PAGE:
Having finally acknowledged the reality of where my health was at, I had to figure out what I was going to do about it. One benefit of frequent dieting is that unless you’re completely delusional, you at least have a general idea of what works and what doesn’t. I’m not talking about fad diets, juice cleanses and detox teas, but cutting down on alcohol and soda, limiting greasy food, getting up and moving more.

Still, there’s a lot more to it than that. Finding motivation to start, having the determination or willpower to stick with it and addressing the issues that make it so difficult to reach your goals are just a few. For me, I’m pretty good at sticking with a program once I get started. It’s just that taking the first step of what is a daunting journey is what trips me up.

But this time around, I had the added motivation of getting healthy for my daughter, and the fear of deteriorating health to spur me along. And I had the previous successes and failures to be my guide.

I also had a plan.

Having done Atkins around 15 years ago with successful results, I’d seen a couple of friends lose weight on something called “Keto.” I’m not going to evangelize Keto here; in the years since, it’s become one of the most polarizing diets out there. Frankly, I’m not sure who are more annoying at this point: Keto zealots or Keto haters.

The main thing I’ve learned in the years since is that the most effective diet to lose weight is the one that you can stick with long term. When I did Atkins many years ago, after I successfully hit my goal weight, the first thing I did was go to Dairy Queen to get a fish sandwich, large fry and large Oreo Blizzard. One taste, and I left Atkins far behind. Not surprisingly, the weight returned. Not all at once, but like a snowball rolling down the mountain, it eventually turned into an avalanche, overwhelming me.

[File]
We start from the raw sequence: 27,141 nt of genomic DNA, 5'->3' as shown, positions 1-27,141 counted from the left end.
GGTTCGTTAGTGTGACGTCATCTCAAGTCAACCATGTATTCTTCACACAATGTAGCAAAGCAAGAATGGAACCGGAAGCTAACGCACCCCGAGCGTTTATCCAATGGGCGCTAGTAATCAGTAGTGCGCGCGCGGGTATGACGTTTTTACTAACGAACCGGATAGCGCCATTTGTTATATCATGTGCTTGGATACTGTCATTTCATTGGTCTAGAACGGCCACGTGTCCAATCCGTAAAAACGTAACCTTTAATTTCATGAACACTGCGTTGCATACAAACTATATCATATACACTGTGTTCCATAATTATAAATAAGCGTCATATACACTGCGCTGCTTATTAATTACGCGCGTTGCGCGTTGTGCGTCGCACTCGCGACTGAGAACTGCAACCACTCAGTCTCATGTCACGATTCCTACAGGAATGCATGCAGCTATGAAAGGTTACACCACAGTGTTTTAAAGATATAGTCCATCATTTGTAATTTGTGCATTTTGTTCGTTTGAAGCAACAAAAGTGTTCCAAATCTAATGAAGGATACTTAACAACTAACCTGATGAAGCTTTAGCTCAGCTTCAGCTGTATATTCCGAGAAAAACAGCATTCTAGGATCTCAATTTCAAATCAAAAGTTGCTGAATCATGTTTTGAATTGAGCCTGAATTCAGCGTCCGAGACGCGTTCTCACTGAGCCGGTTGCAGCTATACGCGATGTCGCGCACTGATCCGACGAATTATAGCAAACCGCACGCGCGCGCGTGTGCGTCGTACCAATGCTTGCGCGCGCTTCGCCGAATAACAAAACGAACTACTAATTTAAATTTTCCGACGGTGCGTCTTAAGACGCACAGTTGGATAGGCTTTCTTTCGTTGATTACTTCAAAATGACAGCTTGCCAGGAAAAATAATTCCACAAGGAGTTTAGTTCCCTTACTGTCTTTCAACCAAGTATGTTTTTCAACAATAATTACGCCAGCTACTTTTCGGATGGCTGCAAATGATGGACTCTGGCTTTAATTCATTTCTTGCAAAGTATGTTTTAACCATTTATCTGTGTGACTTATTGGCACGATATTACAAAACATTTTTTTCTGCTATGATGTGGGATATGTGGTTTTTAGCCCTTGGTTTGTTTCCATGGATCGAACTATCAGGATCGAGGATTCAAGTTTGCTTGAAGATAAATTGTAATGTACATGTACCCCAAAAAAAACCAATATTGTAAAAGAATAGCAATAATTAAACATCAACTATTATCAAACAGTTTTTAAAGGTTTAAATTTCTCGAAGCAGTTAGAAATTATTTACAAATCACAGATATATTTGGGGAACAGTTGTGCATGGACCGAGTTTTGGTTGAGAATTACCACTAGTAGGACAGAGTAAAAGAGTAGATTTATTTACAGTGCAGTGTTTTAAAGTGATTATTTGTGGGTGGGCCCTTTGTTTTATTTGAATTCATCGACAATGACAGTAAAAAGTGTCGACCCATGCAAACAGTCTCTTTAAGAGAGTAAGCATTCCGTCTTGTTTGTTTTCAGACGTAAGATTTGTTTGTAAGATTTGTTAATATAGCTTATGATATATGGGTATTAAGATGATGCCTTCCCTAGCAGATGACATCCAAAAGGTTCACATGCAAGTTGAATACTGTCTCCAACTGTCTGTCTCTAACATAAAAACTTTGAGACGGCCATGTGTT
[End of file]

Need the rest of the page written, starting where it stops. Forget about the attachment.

So this time around, I decided to arm myself with the one thing I’d failed to use in my previous diet attempts: Knowledge.

As I said, I’ve previously dieted successfully. 20 pounds here, 50 pounds there. But the weight always returned, eventually. Inevitably. What I’d lacked in my previous diet attempts–both successful and not–was an understanding of why I was successful, or not. Again, most people have a general understanding that over-consuming food, particularly obviously “unhealthy” food, is going to lead to weight gain.

But I really had a complete lack of understanding about food, nutrition and exercise. Calories and nutrients, protein and carbohydrates. The kinds of things that aren’t taught in high school health class, and if they are, nobody is paying attention to them. But it’s the kind of stuff that if you have even a basic understanding of how these things impact your health, it can save you a lot of heartache (and heartburn).

For me, learning the basics about “calories in, calories out,” was really a game-changer. While there are any number of things that affect weight loss/gain on the margins, the bottom line is that on a base level, if you’re gaining weight, you’re eating too much for you current size, and if you’re losing weight, you’re eating less than you need for your current size. Much like father time, physics remains undefeated. Once I got a handle on the basic math, I could formulate a plan to reach my goal.

And my goal was a pretty reasonable one. By Summer 2019, I wanted to lose 50 pounds. Beginning in November 2018, that meant losing about 1.5 pounds per week, which is right in line with the recommended level of weight loss for someone teetering in the obese category. So I had a goal (lose 50 pounds), a reasonable timeline (9 months) and a diet plan (Keto).

Nothing to it, but to do it, right?

NEXT: (Part II: Executing the plan)